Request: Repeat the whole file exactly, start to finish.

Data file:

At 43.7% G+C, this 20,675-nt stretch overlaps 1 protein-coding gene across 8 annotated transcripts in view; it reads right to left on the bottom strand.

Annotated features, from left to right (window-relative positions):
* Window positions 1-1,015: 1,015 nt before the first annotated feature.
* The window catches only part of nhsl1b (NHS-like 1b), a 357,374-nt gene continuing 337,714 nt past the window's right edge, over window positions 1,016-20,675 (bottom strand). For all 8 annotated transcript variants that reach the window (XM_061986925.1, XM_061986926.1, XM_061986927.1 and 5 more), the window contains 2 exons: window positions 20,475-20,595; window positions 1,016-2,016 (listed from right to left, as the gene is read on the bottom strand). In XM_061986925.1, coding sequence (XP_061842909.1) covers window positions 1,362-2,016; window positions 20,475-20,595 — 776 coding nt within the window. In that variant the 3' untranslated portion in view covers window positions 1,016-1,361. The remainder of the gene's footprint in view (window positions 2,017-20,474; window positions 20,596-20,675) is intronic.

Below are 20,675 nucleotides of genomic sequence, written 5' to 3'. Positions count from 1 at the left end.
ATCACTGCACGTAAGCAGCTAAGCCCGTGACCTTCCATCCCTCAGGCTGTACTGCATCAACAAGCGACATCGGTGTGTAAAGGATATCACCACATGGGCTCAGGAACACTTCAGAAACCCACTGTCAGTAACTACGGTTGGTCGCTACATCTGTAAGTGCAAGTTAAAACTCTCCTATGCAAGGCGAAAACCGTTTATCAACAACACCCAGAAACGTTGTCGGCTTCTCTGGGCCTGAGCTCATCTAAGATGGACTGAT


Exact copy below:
At 43.7% G+C, this 20,675-nt stretch overlaps 1 protein-coding gene across 8 annotated transcripts in view; it reads right to left on the bottom strand.

Annotated features, from left to right (window-relative positions):
* Window positions 1-1,015: 1,015 nt before the first annotated feature.
* The window catches only part of nhsl1b (NHS-like 1b), a 357,374-nt gene continuing 337,714 nt past the window's right edge, over window positions 1,016-20,675 (bottom strand). For all 8 annotated transcript variants that reach the window (XM_061986925.1, XM_061986926.1, XM_061986927.1 and 5 more), the window contains 2 exons: window positions 20,475-20,595; window positions 1,016-2,016 (listed from right to left, as the gene is read on the bottom strand). In XM_061986925.1, coding sequence (XP_061842909.1) covers window positions 1,362-2,016; window positions 20,475-20,595 — 776 coding nt within the window. In that variant the 3' untranslated portion in view covers window positions 1,016-1,361. The remainder of the gene's footprint in view (window positions 2,017-20,474; window positions 20,596-20,675) is intronic.

Below are 20,675 nucleotides of genomic sequence, written 5' to 3'. Positions count from 1 at the left end.
ATCACTGCACGTAAGCAGCTAAGCCCGTGACCTTCCATCCCTCAGGCTGTACTGCATCAACAAGCGACATCGGTGTGTAAAGGATATCACCACATGGGCTCAGGAACACTTCAGAAACCCACTGTCAGTAACTACGGTTGGTCGCTACATCTGTAAGTGCAAGTTAAAACTCTCCTATGCAAGGCGAAAACCGTTTATCAACAACACCCAGAAACGTTGTCGGCTTCTCTGGGCCTGAGCTCATCTAAGATGGACTGAT